The expert group also said it had evaluated data from the Pfizer-BioNTech and Moderna vaccines for younger people and said children and teenagers were in the lowest priority group for vaccination, since they are far less likely to get severe disease.

Earlier this week, British authorities authorized an updated version of Moderna’s COVID-19 vaccine that targets omicron and the U.K. government announced it would be offered to people over 50 beginning next month.

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COVID-19

CDC admits to making major mistakes in COVID-19 pandemic

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(Last Updated On: August 18, 2022)

America’s leading health agency announced Wednesday that it is planning a complete overhaul of its structure and operations due to major mistakes in handling the COVID-19 pandemic response, Anadolu News Agency reported.

“To be frank, we are responsible for some pretty dramatic, pretty public mistakes — from testing, to data, to communications,” said Rochelle Walensky, director of the US Centers for Disease Control and Prevention (CDC), in a statement.

“For 75 years, CDC and public health have been preparing for COVID-19, and in our big moment, our performance did not reliably meet expectations,” she said of the agency’s 11,000-plus staff members. “I want us all to do better, and it starts with CDC leading the way.”

The death toll from the pandemic in the US stands at more than one million people since March 2020.

The CDC first faced scrutiny over its COVID-19 response in the early days of the pandemic for its poor response to testing and monitoring the rapid spread of the virus, Anadolu reported.

During the later stages of the pandemic, the agency faced criticism for shifting or confusing guidance when it came to mask-wearing, social distancing and designating isolation periods for people who tested positive.

Walensky said the overhaul was not directed by the White House, insisting it was a CDC initiative.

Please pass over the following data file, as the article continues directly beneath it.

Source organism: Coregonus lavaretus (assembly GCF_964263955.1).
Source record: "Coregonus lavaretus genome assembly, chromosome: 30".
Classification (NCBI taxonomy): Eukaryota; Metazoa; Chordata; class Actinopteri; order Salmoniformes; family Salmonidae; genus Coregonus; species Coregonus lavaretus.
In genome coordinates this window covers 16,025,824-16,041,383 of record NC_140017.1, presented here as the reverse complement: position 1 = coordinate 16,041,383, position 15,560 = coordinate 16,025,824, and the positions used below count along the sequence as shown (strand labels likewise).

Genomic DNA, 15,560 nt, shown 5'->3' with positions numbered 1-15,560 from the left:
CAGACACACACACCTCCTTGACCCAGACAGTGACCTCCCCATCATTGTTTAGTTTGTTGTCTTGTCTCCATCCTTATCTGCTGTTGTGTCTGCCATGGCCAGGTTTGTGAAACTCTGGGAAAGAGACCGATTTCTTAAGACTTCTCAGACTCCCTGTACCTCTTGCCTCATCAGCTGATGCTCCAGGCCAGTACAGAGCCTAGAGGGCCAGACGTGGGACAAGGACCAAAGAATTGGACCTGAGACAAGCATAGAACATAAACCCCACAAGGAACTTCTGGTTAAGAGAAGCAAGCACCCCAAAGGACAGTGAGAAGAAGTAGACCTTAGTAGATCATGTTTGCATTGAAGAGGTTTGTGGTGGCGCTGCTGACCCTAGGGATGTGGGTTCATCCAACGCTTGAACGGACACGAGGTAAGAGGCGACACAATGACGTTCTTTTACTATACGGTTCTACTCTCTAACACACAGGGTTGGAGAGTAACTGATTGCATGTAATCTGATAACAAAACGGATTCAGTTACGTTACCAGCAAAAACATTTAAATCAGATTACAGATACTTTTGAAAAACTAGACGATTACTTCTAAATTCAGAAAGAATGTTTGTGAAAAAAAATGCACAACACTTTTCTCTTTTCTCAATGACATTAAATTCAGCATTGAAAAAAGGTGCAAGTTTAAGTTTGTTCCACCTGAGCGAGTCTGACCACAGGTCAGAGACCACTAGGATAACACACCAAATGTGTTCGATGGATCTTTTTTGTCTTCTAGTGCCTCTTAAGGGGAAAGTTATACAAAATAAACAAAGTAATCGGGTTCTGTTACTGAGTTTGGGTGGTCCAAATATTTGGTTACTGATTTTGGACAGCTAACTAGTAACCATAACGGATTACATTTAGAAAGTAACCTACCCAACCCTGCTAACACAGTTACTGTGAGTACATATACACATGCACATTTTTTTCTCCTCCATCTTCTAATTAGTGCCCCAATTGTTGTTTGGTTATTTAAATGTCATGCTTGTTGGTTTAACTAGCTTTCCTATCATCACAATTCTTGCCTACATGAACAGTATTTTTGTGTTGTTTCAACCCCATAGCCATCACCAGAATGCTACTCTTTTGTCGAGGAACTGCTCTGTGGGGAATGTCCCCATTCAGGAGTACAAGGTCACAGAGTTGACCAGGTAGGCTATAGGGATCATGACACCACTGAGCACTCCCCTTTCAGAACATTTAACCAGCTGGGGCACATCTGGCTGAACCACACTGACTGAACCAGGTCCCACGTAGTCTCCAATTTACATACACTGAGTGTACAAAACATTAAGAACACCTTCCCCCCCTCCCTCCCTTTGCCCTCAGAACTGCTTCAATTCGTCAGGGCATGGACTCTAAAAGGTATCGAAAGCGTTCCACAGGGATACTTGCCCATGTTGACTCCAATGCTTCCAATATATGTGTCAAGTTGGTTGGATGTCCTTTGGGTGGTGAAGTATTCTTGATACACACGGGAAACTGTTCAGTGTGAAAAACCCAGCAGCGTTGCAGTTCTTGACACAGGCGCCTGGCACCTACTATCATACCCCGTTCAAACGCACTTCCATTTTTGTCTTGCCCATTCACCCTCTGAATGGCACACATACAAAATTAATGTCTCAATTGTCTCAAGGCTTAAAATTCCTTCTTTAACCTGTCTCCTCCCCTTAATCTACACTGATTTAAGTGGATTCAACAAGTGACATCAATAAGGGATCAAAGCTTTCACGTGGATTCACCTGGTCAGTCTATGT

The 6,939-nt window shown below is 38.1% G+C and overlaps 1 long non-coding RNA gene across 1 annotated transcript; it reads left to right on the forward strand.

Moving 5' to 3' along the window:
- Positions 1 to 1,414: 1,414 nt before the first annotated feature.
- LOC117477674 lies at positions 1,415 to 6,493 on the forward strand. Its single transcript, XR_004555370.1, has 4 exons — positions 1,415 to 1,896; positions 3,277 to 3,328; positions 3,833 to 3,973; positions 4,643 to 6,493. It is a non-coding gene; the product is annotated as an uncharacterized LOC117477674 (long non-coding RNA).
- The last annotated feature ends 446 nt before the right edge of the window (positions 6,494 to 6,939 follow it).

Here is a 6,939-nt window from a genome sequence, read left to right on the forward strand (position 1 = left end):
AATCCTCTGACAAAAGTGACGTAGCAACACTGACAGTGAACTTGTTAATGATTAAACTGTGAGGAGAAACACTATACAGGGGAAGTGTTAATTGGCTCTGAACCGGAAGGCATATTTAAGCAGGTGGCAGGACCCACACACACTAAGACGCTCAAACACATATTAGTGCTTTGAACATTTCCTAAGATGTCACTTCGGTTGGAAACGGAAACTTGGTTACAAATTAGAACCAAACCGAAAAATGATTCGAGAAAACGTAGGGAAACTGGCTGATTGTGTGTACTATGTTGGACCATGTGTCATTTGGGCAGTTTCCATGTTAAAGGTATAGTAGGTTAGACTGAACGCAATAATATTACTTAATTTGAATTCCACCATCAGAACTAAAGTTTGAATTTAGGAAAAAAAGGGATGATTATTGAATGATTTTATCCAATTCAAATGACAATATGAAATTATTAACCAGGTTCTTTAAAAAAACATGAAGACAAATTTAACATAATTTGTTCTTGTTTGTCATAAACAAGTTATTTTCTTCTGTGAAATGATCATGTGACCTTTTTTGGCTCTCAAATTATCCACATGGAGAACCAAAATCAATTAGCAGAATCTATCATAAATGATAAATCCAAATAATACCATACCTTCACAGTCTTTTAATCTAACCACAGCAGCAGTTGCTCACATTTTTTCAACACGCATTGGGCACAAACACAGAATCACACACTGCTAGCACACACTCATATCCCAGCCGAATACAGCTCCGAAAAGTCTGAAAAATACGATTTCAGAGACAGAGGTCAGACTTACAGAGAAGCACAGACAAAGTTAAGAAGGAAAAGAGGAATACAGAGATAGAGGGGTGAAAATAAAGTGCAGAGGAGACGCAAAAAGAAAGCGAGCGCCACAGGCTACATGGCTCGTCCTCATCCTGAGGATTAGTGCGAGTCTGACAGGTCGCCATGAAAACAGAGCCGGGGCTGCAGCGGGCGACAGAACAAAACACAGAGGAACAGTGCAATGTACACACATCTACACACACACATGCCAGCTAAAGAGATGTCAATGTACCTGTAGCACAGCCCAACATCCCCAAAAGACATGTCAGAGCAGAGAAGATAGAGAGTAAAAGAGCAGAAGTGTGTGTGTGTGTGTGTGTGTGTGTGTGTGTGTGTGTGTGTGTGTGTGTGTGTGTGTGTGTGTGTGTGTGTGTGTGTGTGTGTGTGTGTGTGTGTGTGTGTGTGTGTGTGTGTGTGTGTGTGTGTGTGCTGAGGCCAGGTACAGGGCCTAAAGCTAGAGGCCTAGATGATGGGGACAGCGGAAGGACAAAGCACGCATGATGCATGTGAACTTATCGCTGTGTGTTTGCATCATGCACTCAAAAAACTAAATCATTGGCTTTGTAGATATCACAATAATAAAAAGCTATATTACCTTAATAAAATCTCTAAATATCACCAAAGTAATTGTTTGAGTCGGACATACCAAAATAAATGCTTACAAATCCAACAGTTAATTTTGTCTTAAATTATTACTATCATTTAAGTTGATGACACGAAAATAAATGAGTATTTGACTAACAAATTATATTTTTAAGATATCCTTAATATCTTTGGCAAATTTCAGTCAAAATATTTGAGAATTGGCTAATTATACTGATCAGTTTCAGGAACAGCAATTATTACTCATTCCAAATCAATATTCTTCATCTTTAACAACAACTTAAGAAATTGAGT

“I feel like it’s my responsibility to lead this agency to a better place after a really challenging three years,” she continued. “It’s not lost on me that we fell short in many ways. We had some pretty public mistakes, and so much of this effort was to hold up the mirror…to understand where and how we could do better.”

The CDC reboot will revamp the entire organization from top to bottom, everything from operational procedures to the culture of the agency itself.

Walensky said the organization will move away from its previous focus on academic studies and shift towards prioritizing responding to emerging diseases like COVID-19 and monkeypox so the agency can meet its fullest potential.

The CDC will also create a new executive council to implement the widespread changes, Anadolu reported.

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UK first to approve Omicron COVID shot with Moderna nod

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(Last Updated On: August 16, 2022)

Britain, the first country to approve a coronavirus vaccine in late 2020, has now also given the first green light to a variant-adapted shot that targets both the original and Omicron version of the virus, Reuters reported.

The UK medicines regulator (MHRA) gave the so-called bivalent vaccine made by U.S. drug company Moderna (MRNA.O) conditional approval as a booster for adults on Monday.

Later on Monday, the UK’s Joint Committee on Vaccination and Immunization (JCVI) backed the use of the variant-adapted shot in the country’s booster campaign starting September.

No serious safety concerns were identified with the new Moderna formulation, the MHRA added on Monday.